Recognising that capture technologies are being developed by major global equipment suppliers, with some already being offered on commercial terms, the focus for the COAL21 Fund has moved to one of adapting overseas technology developments to Australian conditions rather than developing (and therefore reinventing) new technology. World-leading R&D work is also being undertaken to enhance the uptake of CCS technologies at large scale.
The Australian black coal industry is committed to reducing greenhouse gas emissions from coal mines and coal use. More than A$300 million has been committed to a range of projects in Queensland, New South Wales and nationally. The coal industry is actively engaged on the projects listed in the table below.
|PROJECT NAME||PROJECT SUMMARY||PROJECT STATUS||GOVERNMENT/ INDUSTRY CO-FUNDING COMMITMENT||COAL21 PROJECT FUNDING COMMITMENTS|
|Callide Oxyfuel Project||Largest demonstration of oxy-fuel technology in the world||Ongoing||$63m Federal
|QLD Storage Assessment (CGI)||Collect geological data in known Qld basins to identify most prospective areas to search for commercial scale geological storage||Ongoing||$20m Federal
|Carbon Transport and Storage Corporation (CTSCo) Pty Ltd||Pre-Feasibility to examine potential for commercial scale geological storage in Qld||Completed||$7.59m Federal||$8.91m|
|Wandoan - Stanwell||Pre-Feasibility studies for CO2 capture options in Qld, in conjunction with the CTSCo project above||Completed||$8m Federal
|CTSCo Surat Basin Integrated CCS project - Feasibility Study||Demonstration to safely and securely sequester CO2 into the precipice sandstone of the Surat Basin , Queensland||Ongoing||Nil||$15m|
|ZeroGen IGCC (Integrated Gasification Combined Cycle) with CCS||Feasibility study for a large scale power station using IGCC technology, which has longer term potential for capturing CO2, and associated geological storage in Qld||Completed||$38.5m Federal
|NEW SOUTH WALES|
|Delta PCC Project at Vales Point Power Station||Preliminary design of a 100,000tpa PCC plant for Vales Point power station in NSW and characterisation of a geological storage site.||Complete||$0.65m Federal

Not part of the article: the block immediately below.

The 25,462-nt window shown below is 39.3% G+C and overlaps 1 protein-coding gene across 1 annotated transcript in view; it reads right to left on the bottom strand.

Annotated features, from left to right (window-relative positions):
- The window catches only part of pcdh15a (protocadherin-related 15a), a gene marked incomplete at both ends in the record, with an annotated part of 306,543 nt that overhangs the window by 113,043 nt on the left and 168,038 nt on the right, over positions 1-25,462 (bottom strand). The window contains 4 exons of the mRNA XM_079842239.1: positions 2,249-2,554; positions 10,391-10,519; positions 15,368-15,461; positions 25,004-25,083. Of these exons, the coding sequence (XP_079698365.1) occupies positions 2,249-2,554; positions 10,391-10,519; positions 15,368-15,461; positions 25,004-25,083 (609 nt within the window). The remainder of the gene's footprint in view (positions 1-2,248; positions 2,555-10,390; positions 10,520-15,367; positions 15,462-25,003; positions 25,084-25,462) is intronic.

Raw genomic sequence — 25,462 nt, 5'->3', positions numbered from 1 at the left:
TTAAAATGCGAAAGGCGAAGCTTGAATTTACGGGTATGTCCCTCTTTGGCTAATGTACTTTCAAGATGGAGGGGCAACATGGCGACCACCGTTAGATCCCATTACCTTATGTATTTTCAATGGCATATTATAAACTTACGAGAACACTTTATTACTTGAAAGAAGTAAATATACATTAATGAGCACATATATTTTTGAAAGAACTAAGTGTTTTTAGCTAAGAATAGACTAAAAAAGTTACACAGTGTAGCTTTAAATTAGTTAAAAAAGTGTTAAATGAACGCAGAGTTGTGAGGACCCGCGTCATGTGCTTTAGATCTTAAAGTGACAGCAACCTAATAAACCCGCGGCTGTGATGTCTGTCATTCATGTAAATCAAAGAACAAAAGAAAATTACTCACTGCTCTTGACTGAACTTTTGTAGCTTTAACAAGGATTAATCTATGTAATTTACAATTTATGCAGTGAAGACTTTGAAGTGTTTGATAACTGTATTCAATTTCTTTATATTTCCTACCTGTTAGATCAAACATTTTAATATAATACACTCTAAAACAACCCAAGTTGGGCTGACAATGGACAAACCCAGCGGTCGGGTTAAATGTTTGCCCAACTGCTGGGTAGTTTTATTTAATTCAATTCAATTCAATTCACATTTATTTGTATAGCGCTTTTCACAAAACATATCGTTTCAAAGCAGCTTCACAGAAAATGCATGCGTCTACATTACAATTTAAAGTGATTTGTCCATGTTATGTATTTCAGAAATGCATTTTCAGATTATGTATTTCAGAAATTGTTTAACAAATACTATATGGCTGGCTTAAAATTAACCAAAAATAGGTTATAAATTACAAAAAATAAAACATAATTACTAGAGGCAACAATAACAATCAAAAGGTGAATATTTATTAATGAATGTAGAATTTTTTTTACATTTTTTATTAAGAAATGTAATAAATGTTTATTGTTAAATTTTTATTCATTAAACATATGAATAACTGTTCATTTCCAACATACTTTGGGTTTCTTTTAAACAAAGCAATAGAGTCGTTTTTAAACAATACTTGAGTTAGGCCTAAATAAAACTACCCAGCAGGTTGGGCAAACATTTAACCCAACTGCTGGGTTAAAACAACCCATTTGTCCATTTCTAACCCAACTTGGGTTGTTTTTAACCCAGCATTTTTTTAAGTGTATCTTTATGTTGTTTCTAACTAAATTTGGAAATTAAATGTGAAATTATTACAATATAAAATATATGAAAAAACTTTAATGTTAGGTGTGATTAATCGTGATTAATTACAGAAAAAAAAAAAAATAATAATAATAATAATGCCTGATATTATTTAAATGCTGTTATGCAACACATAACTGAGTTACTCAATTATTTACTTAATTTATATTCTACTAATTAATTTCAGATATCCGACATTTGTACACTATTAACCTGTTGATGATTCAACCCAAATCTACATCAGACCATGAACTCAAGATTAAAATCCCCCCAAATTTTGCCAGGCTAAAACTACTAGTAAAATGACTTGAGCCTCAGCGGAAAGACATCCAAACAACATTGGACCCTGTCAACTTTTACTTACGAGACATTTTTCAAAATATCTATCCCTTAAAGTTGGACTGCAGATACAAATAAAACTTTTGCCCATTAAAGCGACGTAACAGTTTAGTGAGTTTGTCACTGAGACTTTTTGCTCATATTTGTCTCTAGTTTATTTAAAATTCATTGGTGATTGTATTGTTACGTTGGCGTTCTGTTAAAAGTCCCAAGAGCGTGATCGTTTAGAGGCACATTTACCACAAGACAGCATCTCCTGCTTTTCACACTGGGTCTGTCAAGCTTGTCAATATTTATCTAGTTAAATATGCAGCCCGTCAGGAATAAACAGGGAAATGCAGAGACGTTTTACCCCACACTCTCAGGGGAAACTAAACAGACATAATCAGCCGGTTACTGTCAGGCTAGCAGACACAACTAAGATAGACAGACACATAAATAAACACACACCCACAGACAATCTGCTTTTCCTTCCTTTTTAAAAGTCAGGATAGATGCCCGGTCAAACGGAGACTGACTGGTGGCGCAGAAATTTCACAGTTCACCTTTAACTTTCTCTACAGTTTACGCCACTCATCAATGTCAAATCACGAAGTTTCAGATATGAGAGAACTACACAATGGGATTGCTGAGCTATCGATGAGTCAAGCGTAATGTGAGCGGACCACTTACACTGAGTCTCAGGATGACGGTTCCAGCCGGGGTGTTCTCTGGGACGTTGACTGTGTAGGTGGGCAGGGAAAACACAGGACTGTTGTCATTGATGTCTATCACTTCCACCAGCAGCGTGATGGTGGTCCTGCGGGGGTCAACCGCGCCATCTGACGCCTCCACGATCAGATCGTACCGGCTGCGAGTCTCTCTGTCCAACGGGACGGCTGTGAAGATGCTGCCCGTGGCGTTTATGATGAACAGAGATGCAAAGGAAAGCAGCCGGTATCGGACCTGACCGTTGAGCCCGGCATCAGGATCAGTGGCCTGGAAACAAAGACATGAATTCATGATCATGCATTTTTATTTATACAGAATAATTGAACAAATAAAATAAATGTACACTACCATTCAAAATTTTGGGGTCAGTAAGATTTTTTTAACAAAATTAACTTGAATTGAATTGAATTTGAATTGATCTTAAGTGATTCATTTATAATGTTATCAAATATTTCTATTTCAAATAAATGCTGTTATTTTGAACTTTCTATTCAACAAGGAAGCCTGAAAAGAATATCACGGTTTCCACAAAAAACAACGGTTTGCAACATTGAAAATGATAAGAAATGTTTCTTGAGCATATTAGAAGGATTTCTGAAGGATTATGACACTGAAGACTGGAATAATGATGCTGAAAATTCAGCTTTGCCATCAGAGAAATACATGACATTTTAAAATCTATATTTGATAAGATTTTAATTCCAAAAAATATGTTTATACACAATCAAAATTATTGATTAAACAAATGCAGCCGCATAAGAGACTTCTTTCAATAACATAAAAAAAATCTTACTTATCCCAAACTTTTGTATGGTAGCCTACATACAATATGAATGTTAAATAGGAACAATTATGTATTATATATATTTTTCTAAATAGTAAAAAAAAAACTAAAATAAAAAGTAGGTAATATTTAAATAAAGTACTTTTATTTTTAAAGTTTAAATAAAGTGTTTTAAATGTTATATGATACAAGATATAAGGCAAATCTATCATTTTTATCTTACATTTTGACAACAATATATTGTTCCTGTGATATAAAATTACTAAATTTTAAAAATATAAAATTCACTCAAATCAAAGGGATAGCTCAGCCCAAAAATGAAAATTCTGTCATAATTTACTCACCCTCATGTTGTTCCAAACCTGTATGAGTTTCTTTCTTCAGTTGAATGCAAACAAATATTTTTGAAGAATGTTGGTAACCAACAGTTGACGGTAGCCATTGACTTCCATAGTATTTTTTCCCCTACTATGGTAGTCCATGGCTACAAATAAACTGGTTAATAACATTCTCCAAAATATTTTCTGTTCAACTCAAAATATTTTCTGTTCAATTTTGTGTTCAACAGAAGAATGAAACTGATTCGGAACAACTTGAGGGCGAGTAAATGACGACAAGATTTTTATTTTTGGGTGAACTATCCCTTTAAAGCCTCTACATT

|NSW Storage Assessment||Collect basic geological data in known NSW basins to identify most prospective areas to search for commercial scale geological storage||Ongoing||$10m Federal
|ANLEC Research Ltd||Conduct R&D to support CCS demonstration projects and test concepts for longer term improvements, Victoria||Ongoing||$75m Federal||$75m|
|CO2CRC & Otway Project||Conduct geological storage research in a depleted gas field in the Otway region, Victoria||Ongoing||$25m Federal
|Ventilation Air Methane Abatement Project||Identify the safety risks associated with deploying commercial technology for the abatement of methane in ventilation air from underground coal mines||Completed||Nil||$0.7m|
|Fugitive Methane Abatement – four projects||A series of projects that will:
|Micronised Refined Coal Direct Injected Carbon Engine||Initial R&D to gather the data required to develop an engine development program to enable running on Micronised Refined Coal (finely ground coal in a water slurry)||Ongoing||$7.11m||$1.89m|
|Total Project Funding Agreements||$305m|
Please note: The above commitments were as at 31 October 2014 and may change from time to time.
The COAL21 projects are among a number of major carbon capture and storage technology ventures currently at various stages of development in Australia and indicated on the map below. These projects complement activities under way internationally.
Some of these projects involve pure research, others are focussed on carbon capture, others on storage and some on all aspects of the CCS process. Not all of the projects relate to coal emissions, as CCS technology has application for all emissions from the use of fossil fuels, including gas and oil.
Image courtesy of the Cooperative Research Centre for Greenhouse Gas Technologies, http://www.co2crc.com.au